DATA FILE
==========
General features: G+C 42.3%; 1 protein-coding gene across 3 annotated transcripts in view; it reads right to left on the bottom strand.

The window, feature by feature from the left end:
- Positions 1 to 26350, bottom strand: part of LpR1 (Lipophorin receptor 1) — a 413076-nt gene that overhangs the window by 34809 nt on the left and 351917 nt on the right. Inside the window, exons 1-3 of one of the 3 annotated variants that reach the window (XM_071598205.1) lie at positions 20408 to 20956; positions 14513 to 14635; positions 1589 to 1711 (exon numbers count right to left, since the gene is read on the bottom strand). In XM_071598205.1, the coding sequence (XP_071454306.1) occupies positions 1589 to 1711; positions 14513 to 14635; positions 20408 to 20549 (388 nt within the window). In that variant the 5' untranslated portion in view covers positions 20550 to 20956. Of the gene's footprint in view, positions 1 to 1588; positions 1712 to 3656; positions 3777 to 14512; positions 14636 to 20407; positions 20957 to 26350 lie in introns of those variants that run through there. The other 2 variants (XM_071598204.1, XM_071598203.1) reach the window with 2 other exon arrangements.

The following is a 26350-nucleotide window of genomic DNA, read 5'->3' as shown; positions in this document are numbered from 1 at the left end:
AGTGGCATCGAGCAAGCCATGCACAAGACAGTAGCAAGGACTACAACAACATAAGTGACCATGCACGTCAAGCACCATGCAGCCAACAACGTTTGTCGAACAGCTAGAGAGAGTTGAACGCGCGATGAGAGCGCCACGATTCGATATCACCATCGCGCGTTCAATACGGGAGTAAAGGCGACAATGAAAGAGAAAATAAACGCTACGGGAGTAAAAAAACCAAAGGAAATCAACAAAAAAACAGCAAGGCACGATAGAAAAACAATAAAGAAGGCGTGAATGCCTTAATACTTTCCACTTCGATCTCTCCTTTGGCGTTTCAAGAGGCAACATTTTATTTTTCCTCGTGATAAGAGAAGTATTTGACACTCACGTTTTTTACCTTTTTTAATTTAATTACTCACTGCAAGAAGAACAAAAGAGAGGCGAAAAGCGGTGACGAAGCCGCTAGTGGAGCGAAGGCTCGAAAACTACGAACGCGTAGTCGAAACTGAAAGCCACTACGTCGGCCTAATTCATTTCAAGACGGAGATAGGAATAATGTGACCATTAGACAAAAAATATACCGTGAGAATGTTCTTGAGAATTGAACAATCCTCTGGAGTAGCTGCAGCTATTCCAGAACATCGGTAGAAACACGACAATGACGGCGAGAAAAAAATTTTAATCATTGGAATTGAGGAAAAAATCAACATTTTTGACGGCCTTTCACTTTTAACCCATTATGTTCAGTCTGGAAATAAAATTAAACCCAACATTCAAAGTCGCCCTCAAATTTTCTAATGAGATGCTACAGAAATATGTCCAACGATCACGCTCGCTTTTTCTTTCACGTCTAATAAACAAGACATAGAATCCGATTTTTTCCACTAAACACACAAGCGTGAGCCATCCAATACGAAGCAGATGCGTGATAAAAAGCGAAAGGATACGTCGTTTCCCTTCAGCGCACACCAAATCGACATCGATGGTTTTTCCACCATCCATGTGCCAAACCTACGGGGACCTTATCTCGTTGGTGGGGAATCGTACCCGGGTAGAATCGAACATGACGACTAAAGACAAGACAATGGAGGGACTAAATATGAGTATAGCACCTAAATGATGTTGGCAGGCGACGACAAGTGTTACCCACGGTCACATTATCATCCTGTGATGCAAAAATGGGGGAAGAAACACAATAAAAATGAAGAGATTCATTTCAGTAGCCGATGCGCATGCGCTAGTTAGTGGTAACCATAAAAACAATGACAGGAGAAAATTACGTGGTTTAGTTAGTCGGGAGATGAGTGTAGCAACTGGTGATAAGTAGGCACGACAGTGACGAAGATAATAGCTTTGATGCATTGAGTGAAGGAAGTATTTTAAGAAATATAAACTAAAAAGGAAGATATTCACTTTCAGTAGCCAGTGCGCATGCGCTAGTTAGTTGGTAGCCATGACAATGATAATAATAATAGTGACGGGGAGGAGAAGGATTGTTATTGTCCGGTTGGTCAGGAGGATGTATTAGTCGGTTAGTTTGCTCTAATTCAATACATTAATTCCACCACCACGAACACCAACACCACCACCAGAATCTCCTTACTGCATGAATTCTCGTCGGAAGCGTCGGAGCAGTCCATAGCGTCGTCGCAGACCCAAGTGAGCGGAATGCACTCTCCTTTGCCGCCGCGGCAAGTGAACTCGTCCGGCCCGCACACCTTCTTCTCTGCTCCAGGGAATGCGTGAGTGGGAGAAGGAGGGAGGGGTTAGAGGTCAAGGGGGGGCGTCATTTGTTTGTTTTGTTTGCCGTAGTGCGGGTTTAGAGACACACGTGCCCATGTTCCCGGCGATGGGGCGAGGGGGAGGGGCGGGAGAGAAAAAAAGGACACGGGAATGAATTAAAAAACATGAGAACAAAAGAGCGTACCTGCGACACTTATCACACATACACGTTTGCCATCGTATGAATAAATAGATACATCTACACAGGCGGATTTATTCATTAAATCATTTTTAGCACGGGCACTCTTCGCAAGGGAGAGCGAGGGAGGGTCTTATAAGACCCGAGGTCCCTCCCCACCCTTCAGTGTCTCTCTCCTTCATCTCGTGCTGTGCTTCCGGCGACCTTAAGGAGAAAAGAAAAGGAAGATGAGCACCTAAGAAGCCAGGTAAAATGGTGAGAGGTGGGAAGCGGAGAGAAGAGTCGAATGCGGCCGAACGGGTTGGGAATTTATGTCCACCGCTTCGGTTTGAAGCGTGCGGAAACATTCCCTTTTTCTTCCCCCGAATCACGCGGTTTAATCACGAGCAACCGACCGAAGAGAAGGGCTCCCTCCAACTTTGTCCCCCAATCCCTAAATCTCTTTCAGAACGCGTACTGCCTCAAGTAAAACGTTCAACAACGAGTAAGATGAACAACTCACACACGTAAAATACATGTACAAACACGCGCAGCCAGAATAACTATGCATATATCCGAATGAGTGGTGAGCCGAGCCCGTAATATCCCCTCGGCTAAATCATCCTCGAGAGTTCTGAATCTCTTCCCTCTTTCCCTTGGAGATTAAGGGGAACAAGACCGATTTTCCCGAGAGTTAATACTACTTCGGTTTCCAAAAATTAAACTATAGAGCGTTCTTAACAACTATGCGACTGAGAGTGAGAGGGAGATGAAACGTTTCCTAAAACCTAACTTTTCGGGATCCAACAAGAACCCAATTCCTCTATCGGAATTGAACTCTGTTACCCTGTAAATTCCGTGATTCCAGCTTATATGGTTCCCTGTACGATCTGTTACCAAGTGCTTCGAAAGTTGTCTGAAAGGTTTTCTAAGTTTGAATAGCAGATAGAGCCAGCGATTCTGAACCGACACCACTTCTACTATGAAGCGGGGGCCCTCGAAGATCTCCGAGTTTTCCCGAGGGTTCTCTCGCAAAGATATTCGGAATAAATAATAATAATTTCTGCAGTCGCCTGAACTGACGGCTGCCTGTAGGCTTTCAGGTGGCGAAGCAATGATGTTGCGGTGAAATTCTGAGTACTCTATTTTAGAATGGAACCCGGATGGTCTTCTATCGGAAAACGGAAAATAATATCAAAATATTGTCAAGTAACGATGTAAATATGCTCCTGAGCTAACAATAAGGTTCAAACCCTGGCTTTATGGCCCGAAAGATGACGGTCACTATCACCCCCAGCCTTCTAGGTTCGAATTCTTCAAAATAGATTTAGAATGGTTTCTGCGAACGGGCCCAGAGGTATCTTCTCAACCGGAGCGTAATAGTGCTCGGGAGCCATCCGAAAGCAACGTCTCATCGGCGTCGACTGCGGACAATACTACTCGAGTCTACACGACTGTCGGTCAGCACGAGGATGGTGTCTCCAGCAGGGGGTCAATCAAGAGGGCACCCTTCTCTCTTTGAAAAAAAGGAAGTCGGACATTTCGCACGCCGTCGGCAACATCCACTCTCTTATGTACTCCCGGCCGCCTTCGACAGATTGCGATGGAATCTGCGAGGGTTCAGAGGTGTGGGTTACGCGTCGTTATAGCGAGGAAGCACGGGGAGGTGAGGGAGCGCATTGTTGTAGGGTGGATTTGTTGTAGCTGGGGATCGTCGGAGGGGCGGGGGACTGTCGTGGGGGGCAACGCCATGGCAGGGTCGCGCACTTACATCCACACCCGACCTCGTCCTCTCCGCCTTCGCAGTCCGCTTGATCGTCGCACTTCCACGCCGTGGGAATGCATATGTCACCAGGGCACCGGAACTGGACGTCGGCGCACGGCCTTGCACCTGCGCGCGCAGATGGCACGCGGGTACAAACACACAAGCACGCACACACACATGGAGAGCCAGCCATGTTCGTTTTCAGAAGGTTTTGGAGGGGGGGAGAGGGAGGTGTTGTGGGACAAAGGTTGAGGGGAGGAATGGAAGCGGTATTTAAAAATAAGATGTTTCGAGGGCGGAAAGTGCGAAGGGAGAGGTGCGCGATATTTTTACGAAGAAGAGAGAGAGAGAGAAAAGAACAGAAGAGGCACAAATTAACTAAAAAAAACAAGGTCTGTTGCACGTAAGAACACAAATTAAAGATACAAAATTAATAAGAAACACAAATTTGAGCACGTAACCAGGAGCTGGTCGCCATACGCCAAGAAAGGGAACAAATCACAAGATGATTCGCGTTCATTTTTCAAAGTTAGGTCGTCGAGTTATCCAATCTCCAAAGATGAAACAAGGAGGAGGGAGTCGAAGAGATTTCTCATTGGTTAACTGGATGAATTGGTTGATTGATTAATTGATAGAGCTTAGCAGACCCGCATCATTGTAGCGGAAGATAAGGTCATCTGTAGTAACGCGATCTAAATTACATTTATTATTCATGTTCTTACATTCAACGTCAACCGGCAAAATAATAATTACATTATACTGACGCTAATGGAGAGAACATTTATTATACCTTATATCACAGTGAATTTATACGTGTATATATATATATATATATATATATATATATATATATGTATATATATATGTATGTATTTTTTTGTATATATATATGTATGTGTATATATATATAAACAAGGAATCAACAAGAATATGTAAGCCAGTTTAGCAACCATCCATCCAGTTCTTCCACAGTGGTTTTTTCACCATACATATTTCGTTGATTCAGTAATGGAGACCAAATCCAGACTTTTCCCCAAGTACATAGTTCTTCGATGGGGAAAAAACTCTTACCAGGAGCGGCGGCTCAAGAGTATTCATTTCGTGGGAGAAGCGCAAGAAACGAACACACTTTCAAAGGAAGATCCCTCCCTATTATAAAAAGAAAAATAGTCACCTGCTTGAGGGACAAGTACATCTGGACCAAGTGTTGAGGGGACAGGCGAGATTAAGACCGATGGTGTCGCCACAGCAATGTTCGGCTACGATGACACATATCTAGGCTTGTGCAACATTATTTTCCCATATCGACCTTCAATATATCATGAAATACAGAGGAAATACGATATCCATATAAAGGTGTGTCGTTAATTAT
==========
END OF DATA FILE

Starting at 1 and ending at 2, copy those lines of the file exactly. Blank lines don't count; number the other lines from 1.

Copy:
General features: G+C 42.3%; 1 protein-coding gene across 3 annotated transcripts in view; it reads right to left on the bottom strand.

The window, feature by feature from the left end: